A balcony overlooking Roccaporena

Length: 13.8 km

Duration: 6 hours with breaks

Difference in altitude +716 m/ -724 m

Odds: 1312 max/824 min

Difficulty: E

The itinerary starts from Poggio Primocaso, a few meters from the Church of San Fortunato, built on a Benedictine monastic cell dating back to the 12th century. The apse, the lancet window and the semi-columns remain of the original Romanesque structure, but the current appearance is due to the seventeenth-century remodeling and the various renovations (including a rather questionable one in 1976) which also affected it due to the numerous earthquakes that have hit it over the years.
It was in the Church of San Fortunato that San Giovanni da Copertino entered in 1648, sent to Cascia to free a possessed woman. It seems that the saint was enraptured in ecstasy in front of the Blessed Sacrament, as often happened to him.


From Poggio Primocaso you climb towards Monte Maggio (1415 m), whose toponym is probably linked to the rites of passage to adulthood, such as Piantamaggio. Continue along the ridge for approximately 3 km, along which you descend towards Monte Pelato (1314 m) and towards the town of Capanne di Collegiacone to reach our privileged view of the Rito area: Monte Rucino (1033 m). It is from this natural balcony that we overlook the Sanctuary of Roccaporena, the white cave, the golden cave, the sacred rock and the marital home of the saint. You can also glimpse part of the first stretch of the Cammino di San Benedetto which, from Norcia, reaches Cascia, coinciding in this stretch with the brand new Sentiero Ritiano. Both exploit the bed of the Corno river, which traced the path even before the hand of man.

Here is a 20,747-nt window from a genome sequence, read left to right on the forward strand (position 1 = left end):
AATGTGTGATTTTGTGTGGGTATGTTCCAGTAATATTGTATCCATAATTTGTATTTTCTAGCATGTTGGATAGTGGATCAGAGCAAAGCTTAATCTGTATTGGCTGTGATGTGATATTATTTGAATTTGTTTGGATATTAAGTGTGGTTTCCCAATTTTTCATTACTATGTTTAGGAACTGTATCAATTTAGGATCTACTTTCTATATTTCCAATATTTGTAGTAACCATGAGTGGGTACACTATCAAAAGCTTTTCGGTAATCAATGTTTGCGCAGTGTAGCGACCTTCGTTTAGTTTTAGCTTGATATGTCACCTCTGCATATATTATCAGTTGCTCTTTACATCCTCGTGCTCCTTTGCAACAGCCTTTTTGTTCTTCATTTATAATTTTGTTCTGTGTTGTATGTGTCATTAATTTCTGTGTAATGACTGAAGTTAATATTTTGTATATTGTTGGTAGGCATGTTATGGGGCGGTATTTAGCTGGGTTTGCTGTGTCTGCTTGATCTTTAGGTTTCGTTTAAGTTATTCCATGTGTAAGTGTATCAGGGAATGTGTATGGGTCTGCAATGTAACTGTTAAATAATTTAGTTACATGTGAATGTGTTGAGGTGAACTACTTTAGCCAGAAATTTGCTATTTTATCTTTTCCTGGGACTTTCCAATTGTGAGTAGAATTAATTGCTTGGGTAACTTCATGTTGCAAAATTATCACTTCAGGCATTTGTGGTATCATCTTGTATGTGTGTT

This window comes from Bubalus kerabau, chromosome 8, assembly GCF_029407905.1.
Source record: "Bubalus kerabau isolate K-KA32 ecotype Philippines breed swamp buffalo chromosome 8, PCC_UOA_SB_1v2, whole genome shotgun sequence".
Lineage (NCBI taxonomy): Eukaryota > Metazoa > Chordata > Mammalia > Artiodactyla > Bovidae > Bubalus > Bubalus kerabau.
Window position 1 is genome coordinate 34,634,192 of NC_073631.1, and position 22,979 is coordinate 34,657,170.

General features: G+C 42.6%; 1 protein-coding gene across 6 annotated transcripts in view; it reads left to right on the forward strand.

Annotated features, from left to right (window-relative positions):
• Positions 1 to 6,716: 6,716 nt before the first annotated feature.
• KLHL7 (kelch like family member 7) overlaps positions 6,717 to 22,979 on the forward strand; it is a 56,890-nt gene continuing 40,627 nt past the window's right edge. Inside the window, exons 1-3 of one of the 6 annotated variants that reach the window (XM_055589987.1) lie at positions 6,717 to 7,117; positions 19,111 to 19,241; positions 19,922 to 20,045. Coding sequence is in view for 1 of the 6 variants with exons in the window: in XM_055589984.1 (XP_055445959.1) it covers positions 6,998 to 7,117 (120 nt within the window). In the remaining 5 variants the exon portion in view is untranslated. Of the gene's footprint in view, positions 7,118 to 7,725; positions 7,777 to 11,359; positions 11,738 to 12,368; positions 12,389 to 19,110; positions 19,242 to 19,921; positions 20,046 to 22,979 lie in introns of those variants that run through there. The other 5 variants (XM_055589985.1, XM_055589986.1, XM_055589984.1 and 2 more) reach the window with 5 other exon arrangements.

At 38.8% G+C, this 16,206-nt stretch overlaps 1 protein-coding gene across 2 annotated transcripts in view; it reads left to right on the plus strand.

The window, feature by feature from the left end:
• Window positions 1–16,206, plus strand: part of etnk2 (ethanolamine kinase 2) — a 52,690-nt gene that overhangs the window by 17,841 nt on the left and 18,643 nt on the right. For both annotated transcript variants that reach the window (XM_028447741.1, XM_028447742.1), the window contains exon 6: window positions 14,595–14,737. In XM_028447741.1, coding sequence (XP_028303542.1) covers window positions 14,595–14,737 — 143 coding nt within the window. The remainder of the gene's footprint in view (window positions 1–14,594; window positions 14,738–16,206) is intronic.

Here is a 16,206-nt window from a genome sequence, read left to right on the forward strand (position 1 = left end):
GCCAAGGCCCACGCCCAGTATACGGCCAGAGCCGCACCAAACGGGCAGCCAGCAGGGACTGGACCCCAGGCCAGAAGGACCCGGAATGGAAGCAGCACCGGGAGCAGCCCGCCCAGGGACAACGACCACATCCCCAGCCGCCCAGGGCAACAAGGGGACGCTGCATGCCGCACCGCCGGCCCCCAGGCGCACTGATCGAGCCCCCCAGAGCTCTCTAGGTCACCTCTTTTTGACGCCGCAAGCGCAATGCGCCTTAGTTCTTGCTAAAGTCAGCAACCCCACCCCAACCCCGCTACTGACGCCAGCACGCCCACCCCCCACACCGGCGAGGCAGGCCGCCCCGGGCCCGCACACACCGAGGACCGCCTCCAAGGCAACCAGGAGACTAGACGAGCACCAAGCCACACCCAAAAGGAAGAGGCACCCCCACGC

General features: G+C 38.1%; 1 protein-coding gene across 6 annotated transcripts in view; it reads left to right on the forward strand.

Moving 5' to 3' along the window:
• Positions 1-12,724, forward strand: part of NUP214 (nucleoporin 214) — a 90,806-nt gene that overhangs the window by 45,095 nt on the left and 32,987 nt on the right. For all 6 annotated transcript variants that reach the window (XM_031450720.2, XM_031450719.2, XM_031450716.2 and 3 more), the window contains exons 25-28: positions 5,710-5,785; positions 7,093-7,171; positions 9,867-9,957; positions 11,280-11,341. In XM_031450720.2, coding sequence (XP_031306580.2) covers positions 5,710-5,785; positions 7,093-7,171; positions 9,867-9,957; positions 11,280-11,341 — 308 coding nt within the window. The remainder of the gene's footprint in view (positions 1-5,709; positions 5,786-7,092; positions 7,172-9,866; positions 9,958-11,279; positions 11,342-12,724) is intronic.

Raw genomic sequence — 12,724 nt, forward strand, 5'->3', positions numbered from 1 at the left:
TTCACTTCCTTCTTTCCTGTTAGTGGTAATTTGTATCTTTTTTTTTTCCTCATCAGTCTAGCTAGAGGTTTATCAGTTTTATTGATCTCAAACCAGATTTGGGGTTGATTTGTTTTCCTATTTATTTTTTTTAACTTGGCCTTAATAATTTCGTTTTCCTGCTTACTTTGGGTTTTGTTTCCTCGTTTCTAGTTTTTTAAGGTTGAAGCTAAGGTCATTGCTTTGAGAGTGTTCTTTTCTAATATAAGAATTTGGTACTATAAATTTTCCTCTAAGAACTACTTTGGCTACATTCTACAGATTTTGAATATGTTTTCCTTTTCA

We walk the last stretch of the path backwards and, at Capanne di Collegiacone, we take the road towards Collegiacone, admiring the Church of Santa Maria Appare, so called after an apparition in the area that occurred in the 15th century. The history of this sacred place, however, is older and dates back to the early Middle Ages, when it was born as a Farfa monastic cell. Today it appears as a building with a single nave joined, via an arch that served as a state overpass, with a hermitage which later became a sacristy. It is one of the few examples of a completely frescoed country church, with scenes of fine workmanship. A curiosity: as a tabernacle there was an unusual tempera painted cabinet dating back to 1570, which must have contained a small statue of the Apparent Madonna.

We continue skirting the slopes of Monte della Sassa and the protected area to which it gives its name, to then reach the town of Giappiedi and close our ring by traveling along the provincial road that connects it to our starting point. Before reaching the cars, we admire the base of the hill on which the Church of San Fortunato stands: there is in fact a source, the Sorgente di San Fortunato, which tradition has it was made by the saint to cure the sick and to cement the devotion of the healthy.


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